Legal proceedings have been filed in Sudan to open investigations into 11 people who went missing during the deadly June repression of a protest, lawyers said Wednesday.
According to doctors close to the protest movement that led to long-time ruler Omar al-Bashir's ouster, at least 127 people were killed on June 3 in a crackdown on a sit-in in the Sudanese capital Khartoum.
"The number of people missing from the sit-in that is documented and for which legal proceedings were launched stands at 11," lawyer Shawki Yacoub told AFP.
He was speaking at a press conference organised by the Sudanese Professionals Association, an umbrella group of trade unions that has played a key role in the protest movement.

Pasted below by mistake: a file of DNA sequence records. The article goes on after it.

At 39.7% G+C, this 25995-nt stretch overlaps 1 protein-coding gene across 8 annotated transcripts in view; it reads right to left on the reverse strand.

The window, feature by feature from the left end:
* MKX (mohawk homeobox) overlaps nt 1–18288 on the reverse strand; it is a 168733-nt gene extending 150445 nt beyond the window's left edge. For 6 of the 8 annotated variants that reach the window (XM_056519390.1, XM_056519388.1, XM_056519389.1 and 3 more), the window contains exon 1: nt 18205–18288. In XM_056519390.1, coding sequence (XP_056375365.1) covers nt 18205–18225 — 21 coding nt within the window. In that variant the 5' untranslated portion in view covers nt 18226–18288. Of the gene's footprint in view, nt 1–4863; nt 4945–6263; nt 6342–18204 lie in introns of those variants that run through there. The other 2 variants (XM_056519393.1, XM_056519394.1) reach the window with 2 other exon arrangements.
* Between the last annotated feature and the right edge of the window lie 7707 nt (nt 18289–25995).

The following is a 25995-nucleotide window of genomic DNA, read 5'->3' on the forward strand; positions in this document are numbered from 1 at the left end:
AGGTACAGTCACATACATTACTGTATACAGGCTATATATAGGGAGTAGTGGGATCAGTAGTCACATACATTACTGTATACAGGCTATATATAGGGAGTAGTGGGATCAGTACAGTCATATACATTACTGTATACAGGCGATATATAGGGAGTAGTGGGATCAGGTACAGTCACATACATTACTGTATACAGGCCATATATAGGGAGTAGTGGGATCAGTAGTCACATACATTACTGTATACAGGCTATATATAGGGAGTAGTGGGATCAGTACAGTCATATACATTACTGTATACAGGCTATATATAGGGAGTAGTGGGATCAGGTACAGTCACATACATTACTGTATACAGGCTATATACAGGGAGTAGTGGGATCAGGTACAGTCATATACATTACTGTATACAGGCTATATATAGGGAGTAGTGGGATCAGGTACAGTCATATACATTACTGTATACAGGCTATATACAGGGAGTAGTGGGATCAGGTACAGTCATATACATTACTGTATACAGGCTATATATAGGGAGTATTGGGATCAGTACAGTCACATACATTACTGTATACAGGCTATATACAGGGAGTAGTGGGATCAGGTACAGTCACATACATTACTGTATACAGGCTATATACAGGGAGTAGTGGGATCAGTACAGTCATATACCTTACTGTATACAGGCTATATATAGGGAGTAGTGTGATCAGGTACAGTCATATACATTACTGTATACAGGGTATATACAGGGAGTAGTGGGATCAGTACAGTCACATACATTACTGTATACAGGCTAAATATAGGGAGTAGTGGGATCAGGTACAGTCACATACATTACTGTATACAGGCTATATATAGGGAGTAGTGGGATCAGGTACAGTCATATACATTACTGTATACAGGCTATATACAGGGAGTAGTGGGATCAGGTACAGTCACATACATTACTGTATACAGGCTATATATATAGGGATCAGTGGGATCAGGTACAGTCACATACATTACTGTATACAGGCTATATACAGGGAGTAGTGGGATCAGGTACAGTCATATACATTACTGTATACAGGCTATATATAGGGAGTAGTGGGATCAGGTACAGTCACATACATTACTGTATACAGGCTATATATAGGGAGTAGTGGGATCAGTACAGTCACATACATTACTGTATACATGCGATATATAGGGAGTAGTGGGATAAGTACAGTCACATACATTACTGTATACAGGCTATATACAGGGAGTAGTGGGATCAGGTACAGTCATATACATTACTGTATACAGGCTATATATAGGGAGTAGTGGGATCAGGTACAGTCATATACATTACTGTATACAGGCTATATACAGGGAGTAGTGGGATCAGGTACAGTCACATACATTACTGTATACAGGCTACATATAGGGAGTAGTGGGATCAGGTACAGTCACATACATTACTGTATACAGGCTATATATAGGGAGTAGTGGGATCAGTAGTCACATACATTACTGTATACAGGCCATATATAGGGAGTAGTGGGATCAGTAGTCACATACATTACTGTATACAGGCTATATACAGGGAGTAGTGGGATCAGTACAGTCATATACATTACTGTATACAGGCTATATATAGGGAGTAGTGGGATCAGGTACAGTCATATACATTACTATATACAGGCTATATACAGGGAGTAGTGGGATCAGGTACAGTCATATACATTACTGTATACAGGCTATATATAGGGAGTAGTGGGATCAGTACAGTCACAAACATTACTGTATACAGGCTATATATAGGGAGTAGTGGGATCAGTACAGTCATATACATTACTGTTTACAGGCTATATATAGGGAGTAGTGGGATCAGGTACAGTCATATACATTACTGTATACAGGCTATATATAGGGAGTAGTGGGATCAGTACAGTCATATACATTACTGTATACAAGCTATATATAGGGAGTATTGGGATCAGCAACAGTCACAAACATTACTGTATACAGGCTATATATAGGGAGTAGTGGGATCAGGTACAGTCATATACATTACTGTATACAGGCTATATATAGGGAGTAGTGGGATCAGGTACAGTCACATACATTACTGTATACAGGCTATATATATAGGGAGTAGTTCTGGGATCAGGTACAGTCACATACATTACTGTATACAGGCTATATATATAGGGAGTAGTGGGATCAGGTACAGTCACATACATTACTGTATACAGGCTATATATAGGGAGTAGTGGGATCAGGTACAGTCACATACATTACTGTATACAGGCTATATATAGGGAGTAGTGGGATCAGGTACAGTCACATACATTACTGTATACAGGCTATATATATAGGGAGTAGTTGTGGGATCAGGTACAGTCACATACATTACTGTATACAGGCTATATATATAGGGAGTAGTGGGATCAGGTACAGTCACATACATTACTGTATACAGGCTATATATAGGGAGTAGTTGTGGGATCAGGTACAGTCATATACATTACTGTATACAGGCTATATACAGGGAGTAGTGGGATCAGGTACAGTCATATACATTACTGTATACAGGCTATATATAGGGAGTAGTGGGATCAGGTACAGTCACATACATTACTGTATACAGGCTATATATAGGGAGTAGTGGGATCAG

Yacoub said many more people could be missing as a result of the bloody crackdown outside Khartoum's army headquarters, but that other cases would need to be further documented.
The repression of the June 3 sit-in, which drew widespread condemnation, accounted for around half of all the reported deaths in the protests that have rocked Sudan since December.
Sudan's ruling generals signed a deal with protest leaders on Sunday providing the broad outlines of a three-year transition to civilian rule.